The International Geophysical
Year (IGY) ran from July 1957 through December 1958 and was designed to promote
cooperation between countries in the earth sciences realm of research. In all,
67 countries participated in various IGY projects. China declined involvement
based on objections to Taiwan being involved, arguably perpetuating its people's
languishing behind the Iron Curtain of Communism much longer than it otherwise
would have. Global studies were carried out for the aurora and airglow, cosmic
rays, geomagnetism, gravity, the ionosphere, longitude and latitude determinations,
meteorology, oceanography, seismology, and solar activity. It was during this
period that the USSR launched Sputnik and the Van Allen radiation belts were
discovered. This article reports on the radio-communications-related IGY activities
of the U.S. National Bureau of Standards (NBS, now the National Institute of
Standards and Technology - NIST).
National Bureau of Standards' Role in IGY
Results will provide valuable information
in fields of meteorology and radio communications.
The National Bureau of Standards is playing an active, many-faceted role
in the International Geophysical Year of 1957-58. From observation stations
widely scattered over the globe, the Bureau is collecting and analyzing data
on many phases of upper atmospheric physics and radio propagation. Centered
in the Boulder Laboratories (Colorado) where most NBS radio propagation research
is carried on, the Bureau's part in the program includes studies of the ionosphere,
forward scatter propagation, various kinds of radio noise, airglow, and related
The greatest part of the Bureau's effort will be concerned with variations
in the ionosphere. Because of its extensive studies along these lines, the Bureau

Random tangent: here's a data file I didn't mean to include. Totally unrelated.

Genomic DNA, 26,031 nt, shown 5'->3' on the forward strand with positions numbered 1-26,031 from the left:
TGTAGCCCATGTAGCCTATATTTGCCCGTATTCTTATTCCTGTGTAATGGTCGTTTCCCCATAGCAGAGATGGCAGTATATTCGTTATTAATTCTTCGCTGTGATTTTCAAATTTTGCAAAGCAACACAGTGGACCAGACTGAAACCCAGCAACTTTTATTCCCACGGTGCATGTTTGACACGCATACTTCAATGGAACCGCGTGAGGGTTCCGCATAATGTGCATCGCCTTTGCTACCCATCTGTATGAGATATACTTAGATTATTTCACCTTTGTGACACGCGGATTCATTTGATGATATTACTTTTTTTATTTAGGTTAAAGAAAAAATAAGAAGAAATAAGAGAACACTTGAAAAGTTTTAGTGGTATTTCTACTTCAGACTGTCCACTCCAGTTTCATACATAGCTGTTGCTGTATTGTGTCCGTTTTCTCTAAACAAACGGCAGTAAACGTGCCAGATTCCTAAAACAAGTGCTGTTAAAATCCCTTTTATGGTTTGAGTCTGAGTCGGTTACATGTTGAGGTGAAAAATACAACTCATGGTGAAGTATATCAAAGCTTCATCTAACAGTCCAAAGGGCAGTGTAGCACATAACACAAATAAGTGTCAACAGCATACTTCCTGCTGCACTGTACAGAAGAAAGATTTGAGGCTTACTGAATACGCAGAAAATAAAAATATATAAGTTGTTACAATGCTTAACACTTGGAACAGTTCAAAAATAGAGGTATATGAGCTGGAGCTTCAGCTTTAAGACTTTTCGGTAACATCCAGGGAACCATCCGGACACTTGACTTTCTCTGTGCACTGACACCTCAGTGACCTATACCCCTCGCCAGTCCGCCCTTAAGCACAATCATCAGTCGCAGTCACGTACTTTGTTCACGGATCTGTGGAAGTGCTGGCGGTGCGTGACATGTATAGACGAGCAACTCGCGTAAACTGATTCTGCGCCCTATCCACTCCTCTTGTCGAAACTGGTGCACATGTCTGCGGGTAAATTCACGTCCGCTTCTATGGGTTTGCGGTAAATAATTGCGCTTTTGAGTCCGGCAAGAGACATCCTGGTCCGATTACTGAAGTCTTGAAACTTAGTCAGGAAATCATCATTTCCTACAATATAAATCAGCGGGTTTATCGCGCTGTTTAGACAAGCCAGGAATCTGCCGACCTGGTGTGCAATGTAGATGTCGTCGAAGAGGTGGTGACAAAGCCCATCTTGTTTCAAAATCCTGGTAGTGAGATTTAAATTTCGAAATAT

has been given responsibility for the ionospheric data program in the Western
Hemisphere. As part of this phase, the study of sporadic-E propagation will
be intensified through the operation of controlled circuits.
One of two radio telescopes near Boulder, Colorado, operated
by National Bureau of Standards.
Sensitive photoelectric photometer used to observe airglow.
In cooperation with several South American laboratories, research will be
conducted into ionospheric forward scatter in the equatorial region. Further
investigation of scatter will be made in the Caribbean in cooperation with the
Navy and in the Far East in conjunction with the "Voice of America" and the
Japanese Radio Research Labs.
The Bureau is also expected to learn more about radio interference and propagation
through a study of radio noise. Sixteen worldwide noise-observation stations
have been set up.
In addition, a systematic recording and study of airglow, a faint night-sky
luminescence, will be undertaken with telescopic photometers. Two airglow observing
stations have been set up and photometers have been supplied to others in the
American chain of 13 stations.
Special sounding stations set up for the IGY observations.
Focal point of the day-to-day system for observation coordination is the
Bureau's radio forecasting center near Washington. From this nerve center, warnings
are flashed to scientists throughout the world for special conditions of observation.
Posted March 23, 2021
(updated from original post on 12/17/2013)